Hungary’s governing alliance of the Hungarian “Socialist” Party (MSZP) and liberal Social-Democratic Alliance (SZDSZ) won a majority in the second round of voting in parliamentary elections held on April 23 and will continue to govern under the leadership of Ferenc Gyurcsany (MSZP). Following the first ballot held on April 9 the coalition of government parties had a small advantage over the right-wing conservative Fidesz (Civic Party) led by Victor Orban.
The “socialists” and liberals won a combined total of 209 mandates, Fidesz obtained 165 and the conservative Hungarian Democratic Forum (MDF) just 11 mandates. Other parties failed to exceed the 5 percent hurdle in the first ballot. The voter turnout was less then four years ago (67.5 percent in the first ballot), despite a highly polarized election campaign.
The MSZP was able to obtain a majority in large cities such as Budapest, Pecs and Miskolc, where unemployment is lower and incomes are relatively higher. In particular, wealthier layers voted for the MSZP in preference to Fidesz. The latter was able to pick up more votes in rural areas, where unemployment and poverty are more prevalent.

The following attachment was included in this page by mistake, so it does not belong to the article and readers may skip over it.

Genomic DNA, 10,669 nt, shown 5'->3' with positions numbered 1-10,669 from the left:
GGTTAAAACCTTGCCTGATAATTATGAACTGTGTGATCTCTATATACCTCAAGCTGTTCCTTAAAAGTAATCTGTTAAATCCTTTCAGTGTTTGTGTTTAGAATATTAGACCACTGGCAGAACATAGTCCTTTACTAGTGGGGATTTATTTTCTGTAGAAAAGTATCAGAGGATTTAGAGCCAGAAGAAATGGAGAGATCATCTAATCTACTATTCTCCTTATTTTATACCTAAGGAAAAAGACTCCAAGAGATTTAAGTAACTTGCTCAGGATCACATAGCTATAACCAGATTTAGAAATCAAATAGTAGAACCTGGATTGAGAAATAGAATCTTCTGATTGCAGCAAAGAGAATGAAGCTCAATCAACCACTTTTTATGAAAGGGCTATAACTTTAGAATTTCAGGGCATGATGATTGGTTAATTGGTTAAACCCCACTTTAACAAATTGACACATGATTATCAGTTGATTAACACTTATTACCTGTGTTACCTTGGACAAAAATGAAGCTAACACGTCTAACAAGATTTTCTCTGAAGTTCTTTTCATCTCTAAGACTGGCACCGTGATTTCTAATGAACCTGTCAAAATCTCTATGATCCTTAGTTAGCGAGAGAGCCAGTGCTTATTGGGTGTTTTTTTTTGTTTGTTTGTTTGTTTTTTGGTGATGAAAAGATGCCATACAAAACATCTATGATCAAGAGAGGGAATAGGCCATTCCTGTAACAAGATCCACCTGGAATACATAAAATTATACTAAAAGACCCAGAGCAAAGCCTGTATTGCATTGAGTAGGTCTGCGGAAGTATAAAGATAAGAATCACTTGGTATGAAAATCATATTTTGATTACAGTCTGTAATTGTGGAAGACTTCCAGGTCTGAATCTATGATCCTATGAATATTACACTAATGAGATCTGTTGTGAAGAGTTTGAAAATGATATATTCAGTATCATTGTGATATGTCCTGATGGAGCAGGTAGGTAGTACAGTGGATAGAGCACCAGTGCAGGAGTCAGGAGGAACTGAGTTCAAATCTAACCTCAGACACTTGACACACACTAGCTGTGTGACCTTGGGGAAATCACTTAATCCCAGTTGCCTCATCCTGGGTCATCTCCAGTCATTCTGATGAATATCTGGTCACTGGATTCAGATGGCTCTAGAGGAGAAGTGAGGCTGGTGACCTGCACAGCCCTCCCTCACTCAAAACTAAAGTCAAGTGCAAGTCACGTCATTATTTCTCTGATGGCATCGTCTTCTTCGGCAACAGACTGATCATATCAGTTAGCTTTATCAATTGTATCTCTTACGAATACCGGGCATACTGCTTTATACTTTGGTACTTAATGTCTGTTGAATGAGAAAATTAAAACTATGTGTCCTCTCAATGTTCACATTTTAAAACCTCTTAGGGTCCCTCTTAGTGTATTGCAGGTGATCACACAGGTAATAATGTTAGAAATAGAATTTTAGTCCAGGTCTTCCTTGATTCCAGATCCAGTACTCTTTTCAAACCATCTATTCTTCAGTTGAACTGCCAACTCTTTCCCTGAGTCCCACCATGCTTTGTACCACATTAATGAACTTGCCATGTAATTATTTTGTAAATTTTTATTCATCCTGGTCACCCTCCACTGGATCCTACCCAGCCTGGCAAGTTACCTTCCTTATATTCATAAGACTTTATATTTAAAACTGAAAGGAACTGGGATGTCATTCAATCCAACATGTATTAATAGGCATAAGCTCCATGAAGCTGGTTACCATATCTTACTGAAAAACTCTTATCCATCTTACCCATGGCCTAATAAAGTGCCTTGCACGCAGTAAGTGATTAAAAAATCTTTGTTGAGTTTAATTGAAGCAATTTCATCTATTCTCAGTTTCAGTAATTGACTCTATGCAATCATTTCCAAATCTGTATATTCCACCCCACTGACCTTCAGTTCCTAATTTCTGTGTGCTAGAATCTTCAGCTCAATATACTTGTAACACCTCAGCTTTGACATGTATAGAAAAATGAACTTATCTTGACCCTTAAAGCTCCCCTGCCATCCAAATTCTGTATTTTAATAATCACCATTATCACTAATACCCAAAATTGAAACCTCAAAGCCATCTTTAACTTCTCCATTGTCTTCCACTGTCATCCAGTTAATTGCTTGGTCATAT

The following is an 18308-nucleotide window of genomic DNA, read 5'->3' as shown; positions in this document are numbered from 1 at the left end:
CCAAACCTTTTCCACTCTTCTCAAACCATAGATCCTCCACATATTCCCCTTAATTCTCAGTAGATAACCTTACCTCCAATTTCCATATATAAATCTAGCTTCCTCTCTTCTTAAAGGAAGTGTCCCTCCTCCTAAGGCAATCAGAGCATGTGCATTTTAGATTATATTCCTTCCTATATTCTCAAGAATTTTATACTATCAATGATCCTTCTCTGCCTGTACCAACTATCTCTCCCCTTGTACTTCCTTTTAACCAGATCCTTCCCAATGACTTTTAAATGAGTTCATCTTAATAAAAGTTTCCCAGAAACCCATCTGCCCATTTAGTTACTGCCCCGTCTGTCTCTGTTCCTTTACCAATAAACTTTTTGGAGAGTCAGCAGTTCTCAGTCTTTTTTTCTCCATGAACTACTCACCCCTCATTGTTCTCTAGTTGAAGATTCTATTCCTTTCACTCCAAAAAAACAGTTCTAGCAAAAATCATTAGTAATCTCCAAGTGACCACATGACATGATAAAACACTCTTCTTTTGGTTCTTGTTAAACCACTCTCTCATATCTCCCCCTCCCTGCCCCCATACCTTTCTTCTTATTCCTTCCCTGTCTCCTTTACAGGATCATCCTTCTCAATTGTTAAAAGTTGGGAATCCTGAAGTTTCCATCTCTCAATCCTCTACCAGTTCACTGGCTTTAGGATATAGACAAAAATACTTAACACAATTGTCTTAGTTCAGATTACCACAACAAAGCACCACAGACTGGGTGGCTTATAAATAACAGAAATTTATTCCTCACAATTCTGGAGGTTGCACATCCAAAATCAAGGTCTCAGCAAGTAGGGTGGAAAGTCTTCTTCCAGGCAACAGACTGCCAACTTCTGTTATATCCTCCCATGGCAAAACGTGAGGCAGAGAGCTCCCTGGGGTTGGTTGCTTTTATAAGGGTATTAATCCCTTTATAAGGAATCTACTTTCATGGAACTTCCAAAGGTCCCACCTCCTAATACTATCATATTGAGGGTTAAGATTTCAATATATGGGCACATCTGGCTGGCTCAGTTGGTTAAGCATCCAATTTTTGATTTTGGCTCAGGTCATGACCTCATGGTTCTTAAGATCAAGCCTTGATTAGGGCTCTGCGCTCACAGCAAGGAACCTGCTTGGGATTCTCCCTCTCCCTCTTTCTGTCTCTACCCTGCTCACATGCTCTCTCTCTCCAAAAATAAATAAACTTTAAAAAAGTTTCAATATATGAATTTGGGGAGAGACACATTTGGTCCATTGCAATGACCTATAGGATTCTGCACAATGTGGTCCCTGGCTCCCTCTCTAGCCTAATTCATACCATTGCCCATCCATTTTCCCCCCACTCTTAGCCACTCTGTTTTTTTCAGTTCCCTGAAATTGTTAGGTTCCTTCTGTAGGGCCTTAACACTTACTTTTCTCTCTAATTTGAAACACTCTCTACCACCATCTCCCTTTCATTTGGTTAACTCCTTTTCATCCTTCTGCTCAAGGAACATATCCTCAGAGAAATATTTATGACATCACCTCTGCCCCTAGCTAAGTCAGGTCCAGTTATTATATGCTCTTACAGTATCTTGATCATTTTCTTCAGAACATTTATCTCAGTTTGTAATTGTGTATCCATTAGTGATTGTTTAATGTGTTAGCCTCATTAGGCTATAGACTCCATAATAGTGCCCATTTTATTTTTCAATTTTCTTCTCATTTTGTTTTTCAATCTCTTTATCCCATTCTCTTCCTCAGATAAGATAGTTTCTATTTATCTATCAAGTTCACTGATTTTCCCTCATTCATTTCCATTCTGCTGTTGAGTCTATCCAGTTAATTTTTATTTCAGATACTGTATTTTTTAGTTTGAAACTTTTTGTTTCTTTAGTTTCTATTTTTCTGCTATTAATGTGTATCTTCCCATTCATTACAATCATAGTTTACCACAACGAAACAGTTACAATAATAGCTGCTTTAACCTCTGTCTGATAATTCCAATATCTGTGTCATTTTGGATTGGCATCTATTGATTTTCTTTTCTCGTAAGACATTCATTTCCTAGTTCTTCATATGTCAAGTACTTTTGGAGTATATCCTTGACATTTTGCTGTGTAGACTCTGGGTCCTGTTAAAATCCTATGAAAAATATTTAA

The MSZP/SZDSZ coalition is the first Hungarian government since 1990 to be reinstated in office. This is not due, however, to any widespread support for Gyurcsany’s politics, but because there is no serious opposition in the present political spectrum which represents the interests of the broad masses of the population. Ordinary Hungarians were confronted with choosing between a neo-liberal multimillionaire standing for the Socialist Party and a discredited bourgeois politician who incorporated openly fascist slogans into his election campaign.
Victor Orban and Fidesz, well known for their rabid anticommunism, sought to mobilize the most backward social layers and sentiments with a mixture of right-wing demagogy and populism.
Orban promised free healthcare, secure pensions, a lowering of energy prices and the re-nationalization of denationalized property—in particular the re-nationalization of the highly controversial privatization of the Budapest airport carried out by the MSZP. He ranted against international capital and called for better protection of the domestic economy. He was apparently hoping that memories were short and that the policies he had implemented as head of a right-wing government between 1998 and 2002, i.e., welfare cuts and privatization, would be forgotten.